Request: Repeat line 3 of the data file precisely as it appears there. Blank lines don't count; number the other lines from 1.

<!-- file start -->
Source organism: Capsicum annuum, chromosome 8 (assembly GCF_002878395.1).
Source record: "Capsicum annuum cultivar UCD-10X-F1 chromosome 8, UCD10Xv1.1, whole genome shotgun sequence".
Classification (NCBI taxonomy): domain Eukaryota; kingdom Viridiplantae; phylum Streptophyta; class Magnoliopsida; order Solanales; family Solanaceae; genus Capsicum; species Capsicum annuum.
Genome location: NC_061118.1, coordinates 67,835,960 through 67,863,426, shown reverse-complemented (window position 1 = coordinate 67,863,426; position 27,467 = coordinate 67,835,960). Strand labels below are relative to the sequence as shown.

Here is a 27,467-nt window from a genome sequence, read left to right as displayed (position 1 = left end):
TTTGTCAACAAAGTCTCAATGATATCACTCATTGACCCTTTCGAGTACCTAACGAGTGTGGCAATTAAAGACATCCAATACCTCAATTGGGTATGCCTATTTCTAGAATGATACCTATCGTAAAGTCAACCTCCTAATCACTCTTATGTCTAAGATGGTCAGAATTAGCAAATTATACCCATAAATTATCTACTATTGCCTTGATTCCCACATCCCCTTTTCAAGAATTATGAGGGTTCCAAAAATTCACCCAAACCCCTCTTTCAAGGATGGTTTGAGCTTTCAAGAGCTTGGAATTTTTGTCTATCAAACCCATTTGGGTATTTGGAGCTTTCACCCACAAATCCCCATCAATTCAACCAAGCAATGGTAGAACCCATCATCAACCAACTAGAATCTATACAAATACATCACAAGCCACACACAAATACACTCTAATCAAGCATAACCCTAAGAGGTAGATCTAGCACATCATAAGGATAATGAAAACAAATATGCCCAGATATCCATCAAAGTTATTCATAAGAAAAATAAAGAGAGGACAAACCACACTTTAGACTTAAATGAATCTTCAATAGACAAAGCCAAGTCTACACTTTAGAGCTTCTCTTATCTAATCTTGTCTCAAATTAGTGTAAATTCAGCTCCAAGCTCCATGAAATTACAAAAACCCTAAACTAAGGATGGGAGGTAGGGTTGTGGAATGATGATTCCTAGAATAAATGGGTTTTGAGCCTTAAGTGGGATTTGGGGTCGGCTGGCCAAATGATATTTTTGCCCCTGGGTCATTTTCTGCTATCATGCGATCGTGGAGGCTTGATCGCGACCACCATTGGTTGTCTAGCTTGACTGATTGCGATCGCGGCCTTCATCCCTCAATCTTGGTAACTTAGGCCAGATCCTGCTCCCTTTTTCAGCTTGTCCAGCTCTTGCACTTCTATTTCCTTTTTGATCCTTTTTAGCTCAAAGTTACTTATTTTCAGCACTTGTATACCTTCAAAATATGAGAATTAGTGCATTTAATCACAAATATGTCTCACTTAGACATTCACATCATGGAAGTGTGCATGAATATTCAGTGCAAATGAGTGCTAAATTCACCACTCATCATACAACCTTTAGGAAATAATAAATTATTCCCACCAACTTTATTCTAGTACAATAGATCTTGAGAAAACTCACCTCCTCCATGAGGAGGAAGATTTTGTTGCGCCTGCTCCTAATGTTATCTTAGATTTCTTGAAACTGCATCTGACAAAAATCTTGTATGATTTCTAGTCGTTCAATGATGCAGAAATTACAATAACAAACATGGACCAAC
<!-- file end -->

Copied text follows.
Classification (NCBI taxonomy): domain Eukaryota; kingdom Viridiplantae; phylum Streptophyta; class Magnoliopsida; order Solanales; family Solanaceae; genus Capsicum; species Capsicum annuum.